Friday, 20 September 2013

Turandot, Royal Opera, 19 September 2013

Royal Opera House

Mandarin – Michel de Souza
Liù – Eri Nakamura
Timur – Raymond Aceto
Calaf – Marco Berti
Ping – Dionysos Sourbis
Pang – David Butt Philip
Pong – Doug Jones
Turandot – Lise Lindstrom
Emperor Altoum – Alasdair Elliott
Soprano Solo I – Marianne Cotterill
Soprano Solo II – Anne Osborne

Andrei Serban (director)
Andrew Sinclair (revival director)
Sally Jacobs (designs)
F. Mitchell Dana (lighting)
Kate Flatt (choreography)
Tatiana Novaes Coelho (choreologist)

Royal Opera Chorus (chorus master: Renato Balsadonna)
Orchestra of the Royal Opera House
Henrik Nánási (conductor)

The thawing of the Princess Turandot is somewhat more abrupt than mine, but I think it is fair to say that I am rather more favourably inclined towards Puccini than once I was. (Not that I was ever entirely hostile.) This was, however, the first time I had had, or rather had taken, the opportunity to see Turandot in the theatre. In such circumstances, it is more likely than not that there will be something to enjoy, and here there was, but it would be difficult to claim that pleasures – if that be the right word for this nastiest of operas – extended beyond the musical.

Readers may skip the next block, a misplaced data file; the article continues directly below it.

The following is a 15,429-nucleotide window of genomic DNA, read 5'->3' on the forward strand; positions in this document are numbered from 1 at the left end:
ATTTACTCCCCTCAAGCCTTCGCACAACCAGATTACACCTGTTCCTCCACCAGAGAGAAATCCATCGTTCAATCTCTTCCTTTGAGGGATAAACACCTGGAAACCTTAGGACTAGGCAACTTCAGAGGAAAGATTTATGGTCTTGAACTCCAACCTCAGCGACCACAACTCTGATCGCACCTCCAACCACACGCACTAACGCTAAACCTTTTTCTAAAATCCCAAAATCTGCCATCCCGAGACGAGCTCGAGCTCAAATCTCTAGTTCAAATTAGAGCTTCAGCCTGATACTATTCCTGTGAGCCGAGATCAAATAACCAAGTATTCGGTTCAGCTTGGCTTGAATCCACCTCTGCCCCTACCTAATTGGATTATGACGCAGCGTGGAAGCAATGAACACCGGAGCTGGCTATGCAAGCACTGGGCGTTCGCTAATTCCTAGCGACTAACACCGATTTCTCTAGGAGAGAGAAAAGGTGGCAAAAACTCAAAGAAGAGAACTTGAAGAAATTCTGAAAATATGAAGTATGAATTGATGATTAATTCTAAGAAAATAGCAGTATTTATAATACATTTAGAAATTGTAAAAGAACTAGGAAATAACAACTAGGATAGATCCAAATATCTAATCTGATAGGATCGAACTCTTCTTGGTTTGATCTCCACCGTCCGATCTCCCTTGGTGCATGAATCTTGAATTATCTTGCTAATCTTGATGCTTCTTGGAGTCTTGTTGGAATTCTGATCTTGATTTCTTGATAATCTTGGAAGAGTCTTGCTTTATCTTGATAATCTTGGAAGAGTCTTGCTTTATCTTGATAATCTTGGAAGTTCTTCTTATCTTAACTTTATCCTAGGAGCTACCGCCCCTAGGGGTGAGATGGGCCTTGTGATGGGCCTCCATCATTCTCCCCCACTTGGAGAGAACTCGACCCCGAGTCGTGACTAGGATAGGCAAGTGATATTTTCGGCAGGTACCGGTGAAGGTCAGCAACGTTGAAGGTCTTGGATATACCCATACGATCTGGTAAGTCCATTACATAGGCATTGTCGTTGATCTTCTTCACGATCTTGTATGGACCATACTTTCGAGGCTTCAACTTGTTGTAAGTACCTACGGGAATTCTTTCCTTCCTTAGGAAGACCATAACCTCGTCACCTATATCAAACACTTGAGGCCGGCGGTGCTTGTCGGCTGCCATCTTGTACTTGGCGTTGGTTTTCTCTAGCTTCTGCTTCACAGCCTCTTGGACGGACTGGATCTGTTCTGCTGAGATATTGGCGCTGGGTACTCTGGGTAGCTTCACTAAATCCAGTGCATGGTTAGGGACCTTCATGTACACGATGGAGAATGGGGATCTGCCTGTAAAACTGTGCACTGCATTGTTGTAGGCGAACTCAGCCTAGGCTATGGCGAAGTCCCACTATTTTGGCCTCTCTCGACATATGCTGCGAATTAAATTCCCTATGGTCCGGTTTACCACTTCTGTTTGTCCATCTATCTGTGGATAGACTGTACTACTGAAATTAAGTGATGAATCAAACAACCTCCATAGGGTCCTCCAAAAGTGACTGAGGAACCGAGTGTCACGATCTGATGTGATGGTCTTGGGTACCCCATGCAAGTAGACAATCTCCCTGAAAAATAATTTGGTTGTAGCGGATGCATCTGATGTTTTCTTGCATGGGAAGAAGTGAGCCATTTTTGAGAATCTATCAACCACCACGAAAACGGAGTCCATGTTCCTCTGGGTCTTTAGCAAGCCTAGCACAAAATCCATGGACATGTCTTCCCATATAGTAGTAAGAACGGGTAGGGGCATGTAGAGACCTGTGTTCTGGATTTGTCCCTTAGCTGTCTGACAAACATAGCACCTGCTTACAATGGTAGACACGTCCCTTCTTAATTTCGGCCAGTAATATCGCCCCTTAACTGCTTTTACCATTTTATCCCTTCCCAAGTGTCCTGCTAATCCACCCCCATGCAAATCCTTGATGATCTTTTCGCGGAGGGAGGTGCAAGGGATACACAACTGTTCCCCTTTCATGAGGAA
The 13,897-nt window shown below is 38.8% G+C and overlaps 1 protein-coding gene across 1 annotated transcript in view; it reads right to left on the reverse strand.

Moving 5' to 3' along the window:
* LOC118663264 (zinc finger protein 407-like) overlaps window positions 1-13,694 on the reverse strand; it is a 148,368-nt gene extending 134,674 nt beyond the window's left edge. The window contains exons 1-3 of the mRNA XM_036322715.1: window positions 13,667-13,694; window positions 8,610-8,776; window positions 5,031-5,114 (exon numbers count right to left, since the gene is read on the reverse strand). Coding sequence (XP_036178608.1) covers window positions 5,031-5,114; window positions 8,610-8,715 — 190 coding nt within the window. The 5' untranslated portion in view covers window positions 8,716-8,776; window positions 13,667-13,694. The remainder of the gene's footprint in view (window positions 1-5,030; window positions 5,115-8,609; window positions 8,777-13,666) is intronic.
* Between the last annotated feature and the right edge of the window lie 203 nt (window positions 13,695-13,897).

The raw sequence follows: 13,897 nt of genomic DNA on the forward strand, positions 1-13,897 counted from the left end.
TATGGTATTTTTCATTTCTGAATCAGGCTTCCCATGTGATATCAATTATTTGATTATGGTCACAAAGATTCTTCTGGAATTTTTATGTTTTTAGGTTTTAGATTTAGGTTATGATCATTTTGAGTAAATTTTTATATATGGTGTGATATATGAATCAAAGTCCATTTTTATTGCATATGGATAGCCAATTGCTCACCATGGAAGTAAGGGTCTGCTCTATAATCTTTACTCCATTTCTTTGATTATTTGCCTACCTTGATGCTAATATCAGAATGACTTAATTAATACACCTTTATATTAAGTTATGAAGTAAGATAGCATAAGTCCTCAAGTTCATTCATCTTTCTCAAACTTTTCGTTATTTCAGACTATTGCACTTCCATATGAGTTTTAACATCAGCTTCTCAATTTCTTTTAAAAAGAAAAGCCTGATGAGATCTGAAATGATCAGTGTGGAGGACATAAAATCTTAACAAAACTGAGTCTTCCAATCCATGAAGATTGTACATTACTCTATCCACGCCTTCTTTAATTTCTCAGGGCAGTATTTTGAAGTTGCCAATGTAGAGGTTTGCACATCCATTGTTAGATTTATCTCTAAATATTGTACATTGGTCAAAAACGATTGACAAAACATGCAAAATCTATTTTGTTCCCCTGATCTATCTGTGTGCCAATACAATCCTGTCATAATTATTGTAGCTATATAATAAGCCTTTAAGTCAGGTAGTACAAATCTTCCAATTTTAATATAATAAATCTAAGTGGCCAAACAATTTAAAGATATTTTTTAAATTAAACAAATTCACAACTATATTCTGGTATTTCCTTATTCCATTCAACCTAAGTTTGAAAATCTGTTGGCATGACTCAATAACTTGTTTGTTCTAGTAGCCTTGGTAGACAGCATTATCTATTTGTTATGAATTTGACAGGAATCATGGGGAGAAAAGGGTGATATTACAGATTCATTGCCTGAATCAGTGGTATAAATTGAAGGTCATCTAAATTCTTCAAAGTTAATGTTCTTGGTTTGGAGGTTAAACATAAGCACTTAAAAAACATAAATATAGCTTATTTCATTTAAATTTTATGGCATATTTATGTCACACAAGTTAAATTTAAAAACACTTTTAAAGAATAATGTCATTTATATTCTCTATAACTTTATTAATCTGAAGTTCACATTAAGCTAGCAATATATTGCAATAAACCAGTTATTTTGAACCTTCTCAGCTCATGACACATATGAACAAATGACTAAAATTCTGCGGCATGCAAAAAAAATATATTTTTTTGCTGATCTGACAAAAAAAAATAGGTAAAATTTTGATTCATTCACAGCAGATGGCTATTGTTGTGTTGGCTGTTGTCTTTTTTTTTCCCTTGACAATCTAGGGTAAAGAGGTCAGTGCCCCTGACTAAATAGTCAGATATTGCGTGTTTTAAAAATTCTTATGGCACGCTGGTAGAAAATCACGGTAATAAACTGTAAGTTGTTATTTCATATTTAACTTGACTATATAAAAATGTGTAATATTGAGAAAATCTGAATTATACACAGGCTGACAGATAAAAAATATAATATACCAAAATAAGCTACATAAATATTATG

It was a pity that there had not been something theatrically to occupy one’s mind, however small; I could not help but think that, had this been one’s first encounter with Puccini, or indeed with opera at all, one might well have been so bemused by the ludicrous nature of what one saw, that that would have been the end of that. A friend, who I had not realised was also present at this performance, informed me that he had left after the first interval, longing for some Regietheater; one does not have to be Frank Castorf to understand why. I spent much of the first act vainly hoping for a sign of irony. Maybe it looked different thirty years ago, or was looked at differently. But even if Sally Jacobs’s designs – understatedly described by the Royal Opera as ‘colourful’ – are somehow left on one side, even if one somehow erases one’s mind of anything relating to Edward Said, let alone to subsequent orientalist theory, even if one overcomes the strange feeling that what one sees has more in common with a decidedly politically-incorrect Russian book of fairy-tales than with anything meaningfully ‘Chinese’, the rest of the direction, whether this be Serban’s or Andrew Sinclair’s doing, lies so far beyond the merely ‘dated’ that it seems older than the opera itself.  ‘Older’, that is, not in the sense of evoking something ancient, but because one wonders how much more restoration the sets and costumes can take before they simply collapse. Otto Schenk seems almost avant-garde by comparison. The dance routines threaten to make Puccini’s score sound like a model of multicultural sensitivity. As for the weird procession at the end...